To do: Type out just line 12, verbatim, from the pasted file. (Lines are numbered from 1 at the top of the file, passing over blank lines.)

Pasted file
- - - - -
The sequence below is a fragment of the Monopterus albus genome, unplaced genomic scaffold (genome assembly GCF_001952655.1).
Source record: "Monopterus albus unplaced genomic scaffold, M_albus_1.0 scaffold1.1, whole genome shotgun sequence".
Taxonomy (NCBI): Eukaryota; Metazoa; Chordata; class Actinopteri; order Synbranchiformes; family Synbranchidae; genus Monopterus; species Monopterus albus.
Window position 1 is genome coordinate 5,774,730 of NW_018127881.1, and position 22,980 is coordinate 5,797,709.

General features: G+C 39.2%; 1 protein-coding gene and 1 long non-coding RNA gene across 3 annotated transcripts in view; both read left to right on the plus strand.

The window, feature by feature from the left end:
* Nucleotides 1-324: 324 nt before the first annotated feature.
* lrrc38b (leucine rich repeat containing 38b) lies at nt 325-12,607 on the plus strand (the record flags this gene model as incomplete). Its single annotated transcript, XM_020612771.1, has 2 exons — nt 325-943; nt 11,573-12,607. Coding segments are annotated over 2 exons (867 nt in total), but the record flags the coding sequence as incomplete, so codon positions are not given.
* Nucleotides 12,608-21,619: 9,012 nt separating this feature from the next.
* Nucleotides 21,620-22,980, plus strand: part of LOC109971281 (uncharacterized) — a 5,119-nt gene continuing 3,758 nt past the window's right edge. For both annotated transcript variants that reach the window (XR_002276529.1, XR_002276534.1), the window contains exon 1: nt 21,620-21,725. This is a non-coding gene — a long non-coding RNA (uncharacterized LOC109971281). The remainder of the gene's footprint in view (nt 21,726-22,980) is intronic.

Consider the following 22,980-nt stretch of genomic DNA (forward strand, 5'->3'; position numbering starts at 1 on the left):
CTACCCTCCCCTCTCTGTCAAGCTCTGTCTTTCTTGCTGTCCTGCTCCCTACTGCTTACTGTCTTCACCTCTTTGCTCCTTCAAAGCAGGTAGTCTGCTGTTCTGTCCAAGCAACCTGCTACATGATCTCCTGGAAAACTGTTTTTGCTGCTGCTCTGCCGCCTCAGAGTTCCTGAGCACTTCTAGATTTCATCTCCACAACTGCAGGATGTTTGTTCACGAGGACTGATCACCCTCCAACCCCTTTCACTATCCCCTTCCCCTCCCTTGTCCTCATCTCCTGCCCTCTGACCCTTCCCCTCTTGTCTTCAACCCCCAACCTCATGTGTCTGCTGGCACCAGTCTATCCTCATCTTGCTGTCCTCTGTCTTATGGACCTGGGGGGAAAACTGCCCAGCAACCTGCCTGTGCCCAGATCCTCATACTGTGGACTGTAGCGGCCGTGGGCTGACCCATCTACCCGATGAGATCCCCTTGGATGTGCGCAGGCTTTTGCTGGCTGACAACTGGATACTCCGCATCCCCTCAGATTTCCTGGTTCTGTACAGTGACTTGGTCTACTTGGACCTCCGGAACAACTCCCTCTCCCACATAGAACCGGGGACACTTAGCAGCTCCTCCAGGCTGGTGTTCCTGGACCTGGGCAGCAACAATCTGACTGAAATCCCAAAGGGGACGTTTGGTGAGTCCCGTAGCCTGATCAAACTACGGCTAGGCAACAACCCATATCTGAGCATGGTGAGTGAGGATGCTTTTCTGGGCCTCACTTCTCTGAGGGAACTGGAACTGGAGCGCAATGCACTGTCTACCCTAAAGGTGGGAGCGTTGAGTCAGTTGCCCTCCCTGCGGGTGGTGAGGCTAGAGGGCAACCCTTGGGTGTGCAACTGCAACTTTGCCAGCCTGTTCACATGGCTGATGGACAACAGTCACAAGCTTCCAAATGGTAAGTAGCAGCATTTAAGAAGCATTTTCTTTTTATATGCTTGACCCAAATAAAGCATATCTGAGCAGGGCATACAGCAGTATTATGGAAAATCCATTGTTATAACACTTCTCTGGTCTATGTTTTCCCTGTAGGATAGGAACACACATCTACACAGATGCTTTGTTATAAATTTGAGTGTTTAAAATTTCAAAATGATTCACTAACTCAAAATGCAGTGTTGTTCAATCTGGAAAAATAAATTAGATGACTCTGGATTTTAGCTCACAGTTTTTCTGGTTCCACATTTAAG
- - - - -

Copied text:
CTACCCTCCCCTCTCTGTCAAGCTCTGTCTTTCTTGCTGTCCTGCTCCCTACTGCTTACTGTCTTCACCTCTTTGCTCCTTCAAAGCAGGTAGTCTGCTGTTCTGTCCAAGCAACCTGCTACATGATCTCCTGGAAAACTGTTTTTGCTGCTGCTCTGCCGCCTCAGAGTTCCTGAGCACTTCTAGATTTCATCTCCACAACTGCAGGATGTTTGTTCACGAGGACTGATCACCCTCCAACCCCTTTCACTATCCCCTTCCCCTCCCTTGTCCTCATCTCCTGCCCTCTGACCCTTCCCCTCTTGTCTTCAACCCCCAACCTCATGTGTCTGCTGGCACCAGTCTATCCTCATCTTGCTGTCCTCTGTCTTATGGACCTGGGGGGAAAACTGCCCAGCAACCTGCCTGTGCCCAGATCCTCATACTGTGGACTGTAGCGGCCGTGGGCTGACCCATCTACCCGATGAGATCCCCTTGGATGTGCGCAGGCTTTTGCTGGCTGACAACTGGATACTCCGCATCCCCTCAGATTTCCTGGTTCTGTACAGTGACTTGGTCTACTTGGACCTCCGGAACAACTCCCTCTCCCACATAGAACCGGGGACACTTAGCAGCTCCTCCAGGCTGGTGTTCCTGGACCTGGGCAGCAACAATCTGACTGAAATCCCAAAGGGGACGTTTGGTGAGTCCCGTAGCCTGATCAAACTACGGCTAGGCAACAACCCATATCTGAGCATGGTGAGTGAGGATGCTTTTCTGGGCCTCACTTCTCTGAGGGAACTGGAACTGGAGCGCAATGCACTGTCTACCCTAAAGGTGGGAGCGTTGAGTCAGTTGCCCTCCCTGCGGGTGGTGAGGCTAGAGGGCAACCCTTGGGTGTGCAACTGCAACTTTGCCAGCCTGTTCACATGGCTGATGGACAACAGTCACAAGCTTCCAAATGGTAAGTAGCAGCATTTAAGAAGCATTTTCTTTTTATATGCTTGACCCAAATAAAGCATATCTGAGCAGGGCATACAGCAGTATTATGGAAAATCCATTGTTATAACACTTCTCTGGTCTATGTTTTCCCTGTAGGATAGGAACACACATCTACACAGATGCTTTGTTATAAATTTGAGTGTTTAAAATTTCAAAATGATTCACTAACTCAAAATGCAGTGTTGTTCAATCTGGAAAAATAAATTAGATGACTCTGGATTTTAGCTCACAGTTTTTCTGGTTCCACATTTAAG